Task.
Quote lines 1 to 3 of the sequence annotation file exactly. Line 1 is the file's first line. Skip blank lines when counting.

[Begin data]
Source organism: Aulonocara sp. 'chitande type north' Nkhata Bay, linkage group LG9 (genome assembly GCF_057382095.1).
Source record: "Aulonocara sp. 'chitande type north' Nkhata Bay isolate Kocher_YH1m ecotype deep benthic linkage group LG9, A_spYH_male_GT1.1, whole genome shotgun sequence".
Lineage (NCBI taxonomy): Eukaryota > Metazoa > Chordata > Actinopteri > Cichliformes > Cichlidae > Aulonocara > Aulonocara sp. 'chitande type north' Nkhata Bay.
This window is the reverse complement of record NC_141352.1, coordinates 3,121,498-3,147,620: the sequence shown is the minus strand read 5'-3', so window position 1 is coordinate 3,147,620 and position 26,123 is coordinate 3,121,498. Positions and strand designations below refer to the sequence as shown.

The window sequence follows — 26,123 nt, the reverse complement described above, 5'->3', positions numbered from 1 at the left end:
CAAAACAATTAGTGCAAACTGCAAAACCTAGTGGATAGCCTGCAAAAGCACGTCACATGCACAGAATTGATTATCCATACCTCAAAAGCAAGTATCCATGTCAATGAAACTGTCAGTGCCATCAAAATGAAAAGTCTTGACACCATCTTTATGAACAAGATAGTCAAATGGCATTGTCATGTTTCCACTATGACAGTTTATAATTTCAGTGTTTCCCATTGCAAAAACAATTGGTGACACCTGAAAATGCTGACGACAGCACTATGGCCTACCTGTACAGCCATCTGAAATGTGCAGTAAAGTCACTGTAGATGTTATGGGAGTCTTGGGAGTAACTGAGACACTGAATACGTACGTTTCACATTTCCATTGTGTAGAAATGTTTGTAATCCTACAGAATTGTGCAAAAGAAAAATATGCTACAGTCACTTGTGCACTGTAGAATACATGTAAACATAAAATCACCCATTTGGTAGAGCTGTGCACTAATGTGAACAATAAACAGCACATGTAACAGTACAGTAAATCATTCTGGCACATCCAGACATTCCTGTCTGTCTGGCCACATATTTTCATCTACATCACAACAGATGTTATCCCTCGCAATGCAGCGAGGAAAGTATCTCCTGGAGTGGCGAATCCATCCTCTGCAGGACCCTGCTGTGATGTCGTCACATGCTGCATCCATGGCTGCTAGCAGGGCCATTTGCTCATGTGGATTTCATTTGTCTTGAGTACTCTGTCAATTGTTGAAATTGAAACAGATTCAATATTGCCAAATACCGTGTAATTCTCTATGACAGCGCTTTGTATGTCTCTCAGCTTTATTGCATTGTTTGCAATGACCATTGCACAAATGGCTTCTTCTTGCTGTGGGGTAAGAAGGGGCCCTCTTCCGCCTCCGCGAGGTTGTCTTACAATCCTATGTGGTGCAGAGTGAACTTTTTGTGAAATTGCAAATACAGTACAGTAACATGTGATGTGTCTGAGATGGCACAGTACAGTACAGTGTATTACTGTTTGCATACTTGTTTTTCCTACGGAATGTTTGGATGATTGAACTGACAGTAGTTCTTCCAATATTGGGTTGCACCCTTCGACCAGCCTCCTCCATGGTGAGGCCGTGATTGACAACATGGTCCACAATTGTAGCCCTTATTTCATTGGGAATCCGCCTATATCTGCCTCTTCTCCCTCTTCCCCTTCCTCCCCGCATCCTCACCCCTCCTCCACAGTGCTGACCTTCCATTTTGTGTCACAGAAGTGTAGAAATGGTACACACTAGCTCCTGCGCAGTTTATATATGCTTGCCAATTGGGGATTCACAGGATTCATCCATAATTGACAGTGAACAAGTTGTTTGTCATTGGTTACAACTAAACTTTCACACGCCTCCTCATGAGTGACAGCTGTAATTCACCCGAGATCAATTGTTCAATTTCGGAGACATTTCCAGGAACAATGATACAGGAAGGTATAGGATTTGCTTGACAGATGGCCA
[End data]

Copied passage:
Source organism: Aulonocara sp. 'chitande type north' Nkhata Bay, linkage group LG9 (genome assembly GCF_057382095.1).
Source record: "Aulonocara sp. 'chitande type north' Nkhata Bay isolate Kocher_YH1m ecotype deep benthic linkage group LG9, A_spYH_male_GT1.1, whole genome shotgun sequence".
Lineage (NCBI taxonomy): Eukaryota > Metazoa > Chordata > Actinopteri > Cichliformes > Cichlidae > Aulonocara > Aulonocara sp. 'chitande type north' Nkhata Bay.